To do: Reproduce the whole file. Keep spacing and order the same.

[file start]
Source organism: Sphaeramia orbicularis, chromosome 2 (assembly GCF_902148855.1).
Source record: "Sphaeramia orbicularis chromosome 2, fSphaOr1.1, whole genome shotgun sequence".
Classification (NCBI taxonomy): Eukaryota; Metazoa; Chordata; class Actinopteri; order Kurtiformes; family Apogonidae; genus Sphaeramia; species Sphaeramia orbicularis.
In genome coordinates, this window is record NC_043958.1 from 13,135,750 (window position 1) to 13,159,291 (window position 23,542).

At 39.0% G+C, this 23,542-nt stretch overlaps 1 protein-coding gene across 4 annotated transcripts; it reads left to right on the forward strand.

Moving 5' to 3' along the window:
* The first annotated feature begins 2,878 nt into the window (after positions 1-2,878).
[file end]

Source organism: Sphaeramia orbicularis, chromosome 2 (assembly GCF_902148855.1).
Source record: "Sphaeramia orbicularis chromosome 2, fSphaOr1.1, whole genome shotgun sequence".
Classification (NCBI taxonomy): Eukaryota; Metazoa; Chordata; class Actinopteri; order Kurtiformes; family Apogonidae; genus Sphaeramia; species Sphaeramia orbicularis.
In genome coordinates, this window is record NC_043958.1 from 13,135,750 (window position 1) to 13,159,291 (window position 23,542).

At 39.0% G+C, this 23,542-nt stretch overlaps 1 protein-coding gene across 4 annotated transcripts; it reads left to right on the forward strand.

Moving 5' to 3' along the window:
* The first annotated feature begins 2,878 nt into the window (after positions 1-2,878).